First, take a look at which elements of the Venn Diagram are most salient for you and begin by addressing those that feel most manageable. As the saying goes “Dig where the ground is soft”. Seek support, formally with a good mental health practitioner or a coach, informally with colleagues and friends, look at ways to reduce trauma exposure in your personal/leisure time. Learn some stress-reduction techniques; get more training in trauma-informed practices which can be highly protective in retaining compassion when working with difficult cases and finally, please be open to the possibility of changing jobs if things are just too challenging where you are now. As Cheryl Richardson says in her book “Take time for your life” (1999) “Do not confuse difficult choices with no choice.” There is too much at stake to ignore compassion fatigue and secondary trauma.
WANT MORE? Here are some TEND resources to explore:
Live Training – bring one of our TEND associates to your organization for specialized training in resilience, compassion fatigue, etc.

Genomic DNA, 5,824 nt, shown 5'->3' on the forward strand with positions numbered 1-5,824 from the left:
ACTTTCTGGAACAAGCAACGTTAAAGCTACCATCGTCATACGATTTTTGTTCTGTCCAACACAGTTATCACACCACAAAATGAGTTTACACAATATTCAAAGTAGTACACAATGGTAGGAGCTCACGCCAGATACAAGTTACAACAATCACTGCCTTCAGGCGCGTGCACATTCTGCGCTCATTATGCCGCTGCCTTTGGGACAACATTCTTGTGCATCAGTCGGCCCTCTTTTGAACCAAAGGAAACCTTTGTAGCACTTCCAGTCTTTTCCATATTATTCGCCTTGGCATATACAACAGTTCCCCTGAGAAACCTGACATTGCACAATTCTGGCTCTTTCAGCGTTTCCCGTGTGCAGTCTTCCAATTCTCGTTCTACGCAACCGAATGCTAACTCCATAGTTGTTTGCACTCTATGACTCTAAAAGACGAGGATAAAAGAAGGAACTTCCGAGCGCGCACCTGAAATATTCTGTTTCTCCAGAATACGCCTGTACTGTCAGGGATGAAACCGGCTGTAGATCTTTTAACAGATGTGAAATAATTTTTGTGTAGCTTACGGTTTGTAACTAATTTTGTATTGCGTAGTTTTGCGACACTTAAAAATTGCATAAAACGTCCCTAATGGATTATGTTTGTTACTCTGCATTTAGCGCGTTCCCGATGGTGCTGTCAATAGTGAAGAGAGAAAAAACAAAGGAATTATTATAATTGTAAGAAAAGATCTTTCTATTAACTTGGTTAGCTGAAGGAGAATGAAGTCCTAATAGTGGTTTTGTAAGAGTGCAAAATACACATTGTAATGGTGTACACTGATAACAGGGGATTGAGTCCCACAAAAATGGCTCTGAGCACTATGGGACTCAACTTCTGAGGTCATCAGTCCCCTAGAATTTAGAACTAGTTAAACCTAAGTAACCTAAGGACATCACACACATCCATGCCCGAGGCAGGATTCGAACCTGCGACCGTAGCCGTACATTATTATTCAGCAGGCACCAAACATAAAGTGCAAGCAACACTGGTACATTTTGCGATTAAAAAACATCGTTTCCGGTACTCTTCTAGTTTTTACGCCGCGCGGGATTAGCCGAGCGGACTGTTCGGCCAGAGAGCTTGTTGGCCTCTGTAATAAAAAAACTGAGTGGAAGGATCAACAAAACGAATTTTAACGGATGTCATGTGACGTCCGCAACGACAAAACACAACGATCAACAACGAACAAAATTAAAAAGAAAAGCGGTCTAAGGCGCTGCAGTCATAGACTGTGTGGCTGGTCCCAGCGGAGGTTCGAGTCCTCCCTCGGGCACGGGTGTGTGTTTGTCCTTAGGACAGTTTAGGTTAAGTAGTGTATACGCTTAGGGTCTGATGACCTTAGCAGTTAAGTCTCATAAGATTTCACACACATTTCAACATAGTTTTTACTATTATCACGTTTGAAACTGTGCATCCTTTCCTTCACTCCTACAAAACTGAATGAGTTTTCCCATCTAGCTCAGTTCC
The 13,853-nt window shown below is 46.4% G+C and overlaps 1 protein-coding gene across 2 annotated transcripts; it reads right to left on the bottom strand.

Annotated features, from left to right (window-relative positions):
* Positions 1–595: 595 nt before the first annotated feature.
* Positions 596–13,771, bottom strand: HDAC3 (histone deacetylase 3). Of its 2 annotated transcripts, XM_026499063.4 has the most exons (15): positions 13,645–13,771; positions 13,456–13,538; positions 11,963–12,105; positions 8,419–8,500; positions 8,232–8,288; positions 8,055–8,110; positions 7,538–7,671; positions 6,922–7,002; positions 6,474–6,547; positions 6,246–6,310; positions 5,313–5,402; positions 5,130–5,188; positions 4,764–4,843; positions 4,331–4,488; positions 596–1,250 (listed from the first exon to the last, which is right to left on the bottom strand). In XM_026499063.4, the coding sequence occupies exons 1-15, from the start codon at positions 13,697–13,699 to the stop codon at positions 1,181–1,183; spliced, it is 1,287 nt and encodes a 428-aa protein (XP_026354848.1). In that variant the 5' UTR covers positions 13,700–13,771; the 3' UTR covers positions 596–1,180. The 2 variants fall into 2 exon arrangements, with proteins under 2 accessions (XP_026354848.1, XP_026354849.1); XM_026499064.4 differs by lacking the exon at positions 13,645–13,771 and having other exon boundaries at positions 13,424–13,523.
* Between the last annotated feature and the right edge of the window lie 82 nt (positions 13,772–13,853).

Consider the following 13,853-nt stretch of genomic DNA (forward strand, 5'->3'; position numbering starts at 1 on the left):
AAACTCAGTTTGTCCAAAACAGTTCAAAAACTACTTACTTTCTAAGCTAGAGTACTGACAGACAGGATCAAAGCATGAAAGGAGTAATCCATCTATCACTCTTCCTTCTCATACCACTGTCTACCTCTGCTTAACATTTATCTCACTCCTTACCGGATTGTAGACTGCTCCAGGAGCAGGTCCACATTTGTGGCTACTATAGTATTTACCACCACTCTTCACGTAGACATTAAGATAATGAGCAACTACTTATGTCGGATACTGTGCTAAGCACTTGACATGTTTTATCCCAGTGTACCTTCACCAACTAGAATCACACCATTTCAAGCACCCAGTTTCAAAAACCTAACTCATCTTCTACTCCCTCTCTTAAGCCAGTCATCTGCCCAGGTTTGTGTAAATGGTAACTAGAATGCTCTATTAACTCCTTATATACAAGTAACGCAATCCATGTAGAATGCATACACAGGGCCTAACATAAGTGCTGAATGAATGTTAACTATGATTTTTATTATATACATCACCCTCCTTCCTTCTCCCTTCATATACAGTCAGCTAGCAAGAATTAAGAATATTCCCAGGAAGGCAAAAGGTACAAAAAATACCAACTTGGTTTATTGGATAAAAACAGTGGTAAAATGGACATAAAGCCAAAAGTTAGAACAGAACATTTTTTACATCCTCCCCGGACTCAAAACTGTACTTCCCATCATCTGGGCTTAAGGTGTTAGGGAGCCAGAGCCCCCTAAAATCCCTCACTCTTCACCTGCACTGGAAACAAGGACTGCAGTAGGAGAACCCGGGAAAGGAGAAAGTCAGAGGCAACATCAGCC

Books – we carry 3 wonderful books (and e-books of each) written by our wonderful co-executives Françoise Mathieu and Dr.Patricia Fisher
Building Resilient Teams – a workbook designed as a practical, realistic and effective approach to building team resiliency and cohesion through a sequence of safe and respectful guided discussions.
Resilience Balance and Meaning Workbook – designed to provide you with practical help in addressing the effects of workplace stress, burnout and trauma. You will see that it is designed as a highly interactive tool and you are encouraged to make the book your own by responding to the frequent questions, reflections and self-assessments.
The Compassion Fatigue Workbook – a lifeline for any helping professional facing the physical and emotional exhaustion that can shadow work in the helping professions
Online Courses – TEND also offers online courses at a very affordable price, we do bulk discounts as well for larger groups. These courses are led by Dr.Patricia Fisher and Françoise Mathieu